I cannot help but link the whole social structure to its economic roots, so my main working hypothesis is that gender equilibrium radically changed when women were allowed (by law that is) to attend schools and quite naturally –albeit with adamant conservative opposition- to get in the job market.
Their direct contribution to the economic factory makes them more visible and subsequently, allow them to voice their hopes and claims (there are of course, other ways to explain the changes in the Moroccan women issues, but I shall devote the following lines to discuss this specific topic).
From 1956 to the mid 1970’s, Women in Morocco were indeed enjoying a broader liberty than what the piece of legislation passed on as the Moudouwana allowed for. There was a considerable thrust (as well as a certain political will within the royal palace) for change and removal of old-fashioned institutions, especially for the youthful Moroccans.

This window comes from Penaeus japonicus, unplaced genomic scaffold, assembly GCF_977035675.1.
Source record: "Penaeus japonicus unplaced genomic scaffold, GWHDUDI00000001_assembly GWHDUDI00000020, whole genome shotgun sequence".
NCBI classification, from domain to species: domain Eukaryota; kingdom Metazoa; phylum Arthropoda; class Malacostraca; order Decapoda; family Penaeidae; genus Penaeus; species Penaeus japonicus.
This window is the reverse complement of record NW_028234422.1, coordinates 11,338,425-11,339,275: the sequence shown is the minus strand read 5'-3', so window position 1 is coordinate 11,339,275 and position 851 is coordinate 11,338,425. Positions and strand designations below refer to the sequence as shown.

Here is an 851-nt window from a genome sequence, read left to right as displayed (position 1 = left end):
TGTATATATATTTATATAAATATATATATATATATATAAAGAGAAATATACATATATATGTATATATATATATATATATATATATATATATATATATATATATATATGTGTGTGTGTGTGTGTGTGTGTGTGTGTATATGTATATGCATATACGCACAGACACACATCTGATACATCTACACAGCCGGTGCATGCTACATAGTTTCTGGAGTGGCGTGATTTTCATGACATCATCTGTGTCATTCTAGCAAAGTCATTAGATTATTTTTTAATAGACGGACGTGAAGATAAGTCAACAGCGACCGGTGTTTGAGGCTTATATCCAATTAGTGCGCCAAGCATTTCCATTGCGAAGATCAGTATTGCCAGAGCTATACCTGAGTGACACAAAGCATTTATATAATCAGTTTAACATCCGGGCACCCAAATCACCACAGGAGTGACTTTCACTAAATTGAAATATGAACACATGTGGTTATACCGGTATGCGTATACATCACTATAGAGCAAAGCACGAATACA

In facts, the early Moudouwana version was quite liberal (with respect to the constraints that represented traditional Islamic scholars). Never mind the legislative corpus though. Education was in facts, a pretext for a whole generation to free themselves from the patriarchal leadership; an educated young woman usually found herself compelled to work (with some delight, one can reasonably assume). It did start with the left-leaning government under A. Ibrahim, when the core structures of the Education ministry were laid on.
Anyway, his government, through the various reforms they undertook (and were unfortunately prevented from reaching maturity), opened the doors to a generation of young women the opportunity to go to school and get out of the housewife-scheme.
‘Liberty through jobs, jobs through education’ could indeed be a motto Beauvoir would gladly shield and voice.